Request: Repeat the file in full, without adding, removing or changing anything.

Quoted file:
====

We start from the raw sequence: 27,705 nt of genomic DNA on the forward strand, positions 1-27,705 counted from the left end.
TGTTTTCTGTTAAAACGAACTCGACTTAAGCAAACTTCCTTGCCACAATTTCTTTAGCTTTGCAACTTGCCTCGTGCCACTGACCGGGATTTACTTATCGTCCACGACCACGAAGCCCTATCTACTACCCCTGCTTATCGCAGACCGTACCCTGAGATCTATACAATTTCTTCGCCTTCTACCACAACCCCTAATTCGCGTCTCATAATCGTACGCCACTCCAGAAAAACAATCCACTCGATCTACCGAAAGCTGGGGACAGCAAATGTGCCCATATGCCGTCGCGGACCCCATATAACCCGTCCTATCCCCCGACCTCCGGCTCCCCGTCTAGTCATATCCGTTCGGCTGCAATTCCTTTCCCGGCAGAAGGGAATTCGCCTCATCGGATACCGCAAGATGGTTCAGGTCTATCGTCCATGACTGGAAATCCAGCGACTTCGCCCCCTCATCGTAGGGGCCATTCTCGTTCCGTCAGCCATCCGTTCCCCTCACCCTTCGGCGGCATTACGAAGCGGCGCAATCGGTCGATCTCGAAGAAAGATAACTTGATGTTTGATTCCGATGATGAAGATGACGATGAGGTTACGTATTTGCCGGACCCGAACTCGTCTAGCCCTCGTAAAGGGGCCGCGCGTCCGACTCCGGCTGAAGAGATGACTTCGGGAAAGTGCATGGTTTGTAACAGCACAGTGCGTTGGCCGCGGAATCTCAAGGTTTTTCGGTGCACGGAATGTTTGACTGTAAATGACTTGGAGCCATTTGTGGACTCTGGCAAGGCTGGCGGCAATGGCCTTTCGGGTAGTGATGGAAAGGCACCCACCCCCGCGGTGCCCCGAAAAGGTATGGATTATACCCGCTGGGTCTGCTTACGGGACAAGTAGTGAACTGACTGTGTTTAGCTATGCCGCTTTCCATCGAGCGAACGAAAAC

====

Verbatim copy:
We start from the raw sequence: 27,705 nt of genomic DNA on the forward strand, positions 1-27,705 counted from the left end.
TGTTTTCTGTTAAAACGAACTCGACTTAAGCAAACTTCCTTGCCACAATTTCTTTAGCTTTGCAACTTGCCTCGTGCCACTGACCGGGATTTACTTATCGTCCACGACCACGAAGCCCTATCTACTACCCCTGCTTATCGCAGACCGTACCCTGAGATCTATACAATTTCTTCGCCTTCTACCACAACCCCTAATTCGCGTCTCATAATCGTACGCCACTCCAGAAAAACAATCCACTCGATCTACCGAAAGCTGGGGACAGCAAATGTGCCCATATGCCGTCGCGGACCCCATATAACCCGTCCTATCCCCCGACCTCCGGCTCCCCGTCTAGTCATATCCGTTCGGCTGCAATTCCTTTCCCGGCAGAAGGGAATTCGCCTCATCGGATACCGCAAGATGGTTCAGGTCTATCGTCCATGACTGGAAATCCAGCGACTTCGCCCCCTCATCGTAGGGGCCATTCTCGTTCCGTCAGCCATCCGTTCCCCTCACCCTTCGGCGGCATTACGAAGCGGCGCAATCGGTCGATCTCGAAGAAAGATAACTTGATGTTTGATTCCGATGATGAAGATGACGATGAGGTTACGTATTTGCCGGACCCGAACTCGTCTAGCCCTCGTAAAGGGGCCGCGCGTCCGACTCCGGCTGAAGAGATGACTTCGGGAAAGTGCATGGTTTGTAACAGCACAGTGCGTTGGCCGCGGAATCTCAAGGTTTTTCGGTGCACGGAATGTTTGACTGTAAATGACTTGGAGCCATTTGTGGACTCTGGCAAGGCTGGCGGCAATGGCCTTTCGGGTAGTGATGGAAAGGCACCCACCCCCGCGGTGCCCCGAAAAGGTATGGATTATACCCGCTGGGTCTGCTTACGGGACAAGTAGTGAACTGACTGTGTTTAGCTATGCCGCTTTCCATCGAGCGAACGAAAAC